As a white woman in a mostly Hispanic family and with a multitude of immigrant friends, I was often, and sometimes still am, called out for my inauthenticity. Like the examples in your piece, umair, I smiled and denied that anyone could be essentially bad, evil, corrupt, or self-serving. Not us! Not Americans!
My immigrant family and friends (even those who are second generation immigrants) were quick to identify and declare the awful truth of terrible people and deplorable situations while I gave empty excuses for those I detested, always giving the doubt to those who deserved no defense.
My family and friends were and are astonished and horrified at how much crap Americans tolerate without a whimper much less a loud and insistent protest.
It was they who pointed out that the American unwillingness to define and fight evil was due to our economic security. Of course, that is mostly only true for white people like me who live relatively stable and comfortable lives. For those with little or no economic security, it was fear that stole their voices and squashed their outrage, and that buried outrage eventually explodes into violence and crime, not violence against the people in power who created the inequalities but against their own families and communities.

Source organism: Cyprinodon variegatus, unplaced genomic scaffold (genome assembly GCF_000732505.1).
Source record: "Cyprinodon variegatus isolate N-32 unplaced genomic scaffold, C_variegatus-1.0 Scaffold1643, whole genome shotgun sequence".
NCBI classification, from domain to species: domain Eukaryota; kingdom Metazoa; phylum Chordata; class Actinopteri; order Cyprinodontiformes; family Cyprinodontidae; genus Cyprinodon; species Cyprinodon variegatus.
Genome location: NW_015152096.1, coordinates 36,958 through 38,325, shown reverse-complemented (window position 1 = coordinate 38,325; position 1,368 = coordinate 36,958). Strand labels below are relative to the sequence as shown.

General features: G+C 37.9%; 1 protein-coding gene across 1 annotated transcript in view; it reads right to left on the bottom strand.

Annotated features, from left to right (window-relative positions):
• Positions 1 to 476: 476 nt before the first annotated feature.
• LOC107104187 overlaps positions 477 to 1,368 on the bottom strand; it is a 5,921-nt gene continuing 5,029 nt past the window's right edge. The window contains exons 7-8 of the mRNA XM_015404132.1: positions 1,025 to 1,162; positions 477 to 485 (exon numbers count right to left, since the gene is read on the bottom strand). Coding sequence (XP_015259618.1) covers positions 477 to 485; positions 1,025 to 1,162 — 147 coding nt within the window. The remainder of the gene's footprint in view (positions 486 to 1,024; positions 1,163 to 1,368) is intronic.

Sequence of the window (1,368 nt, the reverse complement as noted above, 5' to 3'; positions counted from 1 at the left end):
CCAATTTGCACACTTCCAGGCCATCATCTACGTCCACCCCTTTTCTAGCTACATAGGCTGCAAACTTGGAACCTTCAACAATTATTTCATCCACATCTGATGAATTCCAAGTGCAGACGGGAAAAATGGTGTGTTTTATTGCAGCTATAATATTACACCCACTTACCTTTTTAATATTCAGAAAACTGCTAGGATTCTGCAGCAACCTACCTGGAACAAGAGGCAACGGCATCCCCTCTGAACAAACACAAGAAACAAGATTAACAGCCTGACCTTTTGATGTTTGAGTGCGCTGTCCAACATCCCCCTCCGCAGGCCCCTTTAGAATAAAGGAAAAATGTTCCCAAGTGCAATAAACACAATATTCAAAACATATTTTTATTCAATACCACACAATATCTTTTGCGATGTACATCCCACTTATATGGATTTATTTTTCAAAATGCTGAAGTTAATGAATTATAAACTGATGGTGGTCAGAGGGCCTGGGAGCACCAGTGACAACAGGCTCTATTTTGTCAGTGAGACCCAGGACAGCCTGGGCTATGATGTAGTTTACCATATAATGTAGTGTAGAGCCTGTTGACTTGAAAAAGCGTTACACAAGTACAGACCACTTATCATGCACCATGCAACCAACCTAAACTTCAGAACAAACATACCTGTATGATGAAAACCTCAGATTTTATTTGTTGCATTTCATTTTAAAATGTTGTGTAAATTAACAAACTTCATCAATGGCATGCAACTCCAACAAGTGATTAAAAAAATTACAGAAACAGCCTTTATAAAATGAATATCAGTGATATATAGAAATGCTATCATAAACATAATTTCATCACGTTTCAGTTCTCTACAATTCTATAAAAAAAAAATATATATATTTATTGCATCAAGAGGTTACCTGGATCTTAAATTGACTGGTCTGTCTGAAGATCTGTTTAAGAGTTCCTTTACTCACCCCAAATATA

Because of them, I finally saw the truth around me. In my youth, I protested the Vietnam War and fought for civil rights. As an adult, I believed the lies that wars were of the past and rights were won and firmly protected by those we vote to service us. I had a job and steady income. Although barely middle class, I still felt secure enough to believe the lies and overlook the truth.
Through the eyes of those who came here for economic security and to escape political upheaval, I saw how we Americans disregard what we find uncomfortable and frightening, how we defend the indefensible, deny the undeniable, and proclaim as truth what is clearly false, all to protect what we think is our security and our proud identity as Americans.
My family and friends are eternally grateful for their lives here. They have succeeded and thrived in ways that were impossible in their homelands. They are the American Dream but they are honest enough to admit where that Dream fails. They are astute enough from prior lives under corrupt governments to quickly identify and call out the growth of corruption here. They don’t fall for the lies we Americans so gullibly accept and repeat as truth. They came here with hope but also with discernment, always wary of those with the power to destroy all that is good and right in their new home.
For too long I saw through rose-colored glasses. Now those glasses are gone and I don’t like what I see. I see what they have always feared — that evil can take control of any country, including America.